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EditorialWay to fight economic gloom

Way to fight economic gloom

The federal and provincial governments’ reckless spending and the appalling performance of the Federal Board of Revenue (FBR) and provincial tax agencies to bridge the revenue gap have an impact on the fiscal landscape. The provinces got transfers under the National Finance Commission Award for less than budgeted amounts while the federal government is caught in a debt trap. Additionally, the provinces have utterly failed to collect the necessary agricultural income tax from wealthy absentee landlords. The government is trying to increase revenues and shrink the inflation rate, which has skyrocketed, causing the average man’s troubles to worsen. The Pakistan Tehreek-e-Insaf administration was then deposed in a no-confidence vote, and the opposition parties formed their government; since then, all members of the ruling coalition have been busy explaining to the public why the inflation occurred. Before taking office, these same individuals spent their days and nights persuading people that they had the answer to every issue and would stop inflation as soon as they had the chance.

The cash-starved government spent Rs 2.2 trillion, or 17% of its net income, on debt payments and defence during the first five months of the current fiscal year. The federal government’s net income was Rs2.04 trillion after allocating the provinces’ parts following the National Finance Commission Award.

All eyes are on friendly countries for help, which is also requesting that we first reach an agreement with the International Monetary Fund (IMF) before they can assist us. The government is working hard to keep the country from defaulting. Ministers say the IMF is the most involved in the economic crisis as raising gasoline prices and eliminating subsidies will cause inflation. The IMF, however, advises meeting the conditions first and seeking assistance later. The prices of the commodities will rise if the contract is followed.

The capitalist economy frequently experiences recessions. Positive and sustainable economic growth is not feasible, and there are business cycles in which expansionary periods are followed by contractionary ones. Due to its inherent characteristics, including credit expansion and contraction, speculative financial markets, and weak and unstable paper currency, the market economy is cyclical.

Pakistan’s foreign exchange reserves are not $4 billion, but $10 billion, according to Federal Finance Minister Ishaq Dar as Pakistan also owns $6 billion with commercial banks. As Pakistan is paying its debts on schedule, its foreign exchange reserves are at their lowest point in eight years and nine months. It is hoped  Saudi Arabia and other friendly nations will soon transfer money to Pakistan, stabilising the country’s foreign exchange reserves. Soon, an IMF group will travel to Pakistan. On the other hand, Shaukat Tareen, a former finance minister, urged that Ishaq Dar respond to the unprecedented increase in spending, which has not experienced inflation as high as it has in the past eight months in 70 years.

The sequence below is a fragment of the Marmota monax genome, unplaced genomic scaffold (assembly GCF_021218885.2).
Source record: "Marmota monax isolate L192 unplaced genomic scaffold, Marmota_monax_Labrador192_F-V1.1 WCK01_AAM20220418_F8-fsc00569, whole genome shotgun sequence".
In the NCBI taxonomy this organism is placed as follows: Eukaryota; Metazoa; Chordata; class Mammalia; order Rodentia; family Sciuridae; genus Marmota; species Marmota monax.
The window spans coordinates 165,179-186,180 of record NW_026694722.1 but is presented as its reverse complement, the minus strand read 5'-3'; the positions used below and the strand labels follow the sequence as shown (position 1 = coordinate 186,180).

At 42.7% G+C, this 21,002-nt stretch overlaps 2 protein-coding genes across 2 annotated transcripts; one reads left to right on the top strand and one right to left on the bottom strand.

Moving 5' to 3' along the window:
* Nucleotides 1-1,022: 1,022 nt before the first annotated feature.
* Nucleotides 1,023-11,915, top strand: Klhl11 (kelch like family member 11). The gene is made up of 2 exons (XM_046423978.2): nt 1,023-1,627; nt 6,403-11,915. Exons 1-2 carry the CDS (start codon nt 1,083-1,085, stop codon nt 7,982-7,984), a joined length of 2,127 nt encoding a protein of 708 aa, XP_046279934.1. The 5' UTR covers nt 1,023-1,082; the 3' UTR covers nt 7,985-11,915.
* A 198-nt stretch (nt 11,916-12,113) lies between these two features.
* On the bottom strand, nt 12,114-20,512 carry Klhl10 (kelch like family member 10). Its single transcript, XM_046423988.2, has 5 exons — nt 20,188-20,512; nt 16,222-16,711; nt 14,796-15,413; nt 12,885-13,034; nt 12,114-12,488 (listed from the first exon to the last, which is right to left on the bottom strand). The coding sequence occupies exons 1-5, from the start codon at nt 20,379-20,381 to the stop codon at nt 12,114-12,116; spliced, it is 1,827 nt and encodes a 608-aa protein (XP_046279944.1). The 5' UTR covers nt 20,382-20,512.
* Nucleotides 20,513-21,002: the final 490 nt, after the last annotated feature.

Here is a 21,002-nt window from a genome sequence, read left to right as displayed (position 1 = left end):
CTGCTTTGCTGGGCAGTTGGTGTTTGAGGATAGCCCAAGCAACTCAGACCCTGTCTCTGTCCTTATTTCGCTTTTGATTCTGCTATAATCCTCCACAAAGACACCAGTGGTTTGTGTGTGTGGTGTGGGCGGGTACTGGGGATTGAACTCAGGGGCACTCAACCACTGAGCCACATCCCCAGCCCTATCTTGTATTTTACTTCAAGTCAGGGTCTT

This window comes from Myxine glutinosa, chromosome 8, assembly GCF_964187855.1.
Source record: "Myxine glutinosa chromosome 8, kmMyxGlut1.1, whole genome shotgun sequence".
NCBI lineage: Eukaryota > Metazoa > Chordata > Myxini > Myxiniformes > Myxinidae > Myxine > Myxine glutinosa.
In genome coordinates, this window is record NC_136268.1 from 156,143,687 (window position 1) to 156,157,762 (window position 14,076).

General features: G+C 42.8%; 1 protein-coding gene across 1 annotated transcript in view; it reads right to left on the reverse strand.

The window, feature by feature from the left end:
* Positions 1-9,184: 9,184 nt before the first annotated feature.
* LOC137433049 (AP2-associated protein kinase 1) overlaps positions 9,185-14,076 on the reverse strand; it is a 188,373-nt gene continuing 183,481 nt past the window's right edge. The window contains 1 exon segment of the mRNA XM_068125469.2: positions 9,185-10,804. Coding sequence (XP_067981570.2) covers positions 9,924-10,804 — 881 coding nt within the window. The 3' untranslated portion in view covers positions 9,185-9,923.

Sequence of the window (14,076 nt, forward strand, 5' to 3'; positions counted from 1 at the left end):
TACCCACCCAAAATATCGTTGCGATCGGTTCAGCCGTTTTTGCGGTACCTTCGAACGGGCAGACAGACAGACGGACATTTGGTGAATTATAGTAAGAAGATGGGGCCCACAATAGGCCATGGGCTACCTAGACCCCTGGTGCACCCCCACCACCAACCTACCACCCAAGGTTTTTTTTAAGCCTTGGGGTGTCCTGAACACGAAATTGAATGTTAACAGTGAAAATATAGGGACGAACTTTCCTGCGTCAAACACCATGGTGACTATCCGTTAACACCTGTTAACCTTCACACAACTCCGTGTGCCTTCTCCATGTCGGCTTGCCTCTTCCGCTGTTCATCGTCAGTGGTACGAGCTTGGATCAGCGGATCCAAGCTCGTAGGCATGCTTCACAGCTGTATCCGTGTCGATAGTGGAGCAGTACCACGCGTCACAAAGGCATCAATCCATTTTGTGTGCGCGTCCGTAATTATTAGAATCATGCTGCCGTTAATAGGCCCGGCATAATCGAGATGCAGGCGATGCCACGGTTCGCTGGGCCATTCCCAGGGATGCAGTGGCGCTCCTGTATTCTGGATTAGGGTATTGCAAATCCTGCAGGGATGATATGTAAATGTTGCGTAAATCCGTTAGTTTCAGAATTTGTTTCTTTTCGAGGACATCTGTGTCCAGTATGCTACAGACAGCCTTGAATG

Other than the exchange rate and falling reservoirs, the shortage of flour is becoming worse in different places while federal ministers are busy using figures to impress the public and offer minimal solace. Government-provided low-cost flour is likewise getting harder to find. For the eighth time in just two months, flour prices have jumped in Lahore. The price hike on flour infuriated the Chief Minister of Punjab, who quickly ordered a return to regular pricing. The wheat that Pasco purchased has not yet arrived in Quetta. Additionally, there are rumours that the Ministry of Food Security has been activated to reduce the cost of flour across the nation. It will be recommended that Prime Minister Shahbaz Sharif distribute extra wheat to the provinces through Pasco upon his return from his trip to Geneva. According to officials, if flour prices increase, Pasco may transfer more wheat to the provinces.

It is a really sad scenario that the political leadership does not have time to score points even in these times of pressing issues. The administration should be concentrating all of its efforts right now on finding urgent solutions to the issues that have put the nation at risk of bankruptcy, but instead, it is continuously at odds with the opposition. The internal situation hurts people’s trust in democracy and the government. A state in such a circumstance is thought to be in a more dangerous condition than bankruptcy since its citizens will no longer trust it, but our political leadership does not give a damn about this. At this moment, the government’s top goal should be to take all necessary steps to limit inflation.

Instead of losing control and becoming hysterical whenever a crisis arises, it is always preferable to keep your cool and take instant emergency action to neutralize the immediate danger. The solution lies in the continuity of the system, and elections should be held on time to help stabilize the country’s political situation and allow the people’s preferred government to take charge. Optimism will not get us far during this gloomy time. While it is imperative to maintain the optimism of the country, we must also face the harsh reality that, for it to survive, we must all make sacrifices, maintain our sanity, and exercise our right to vote to instil the nation with the stability, discipline, peace, and prosperity that it so desperately needs.

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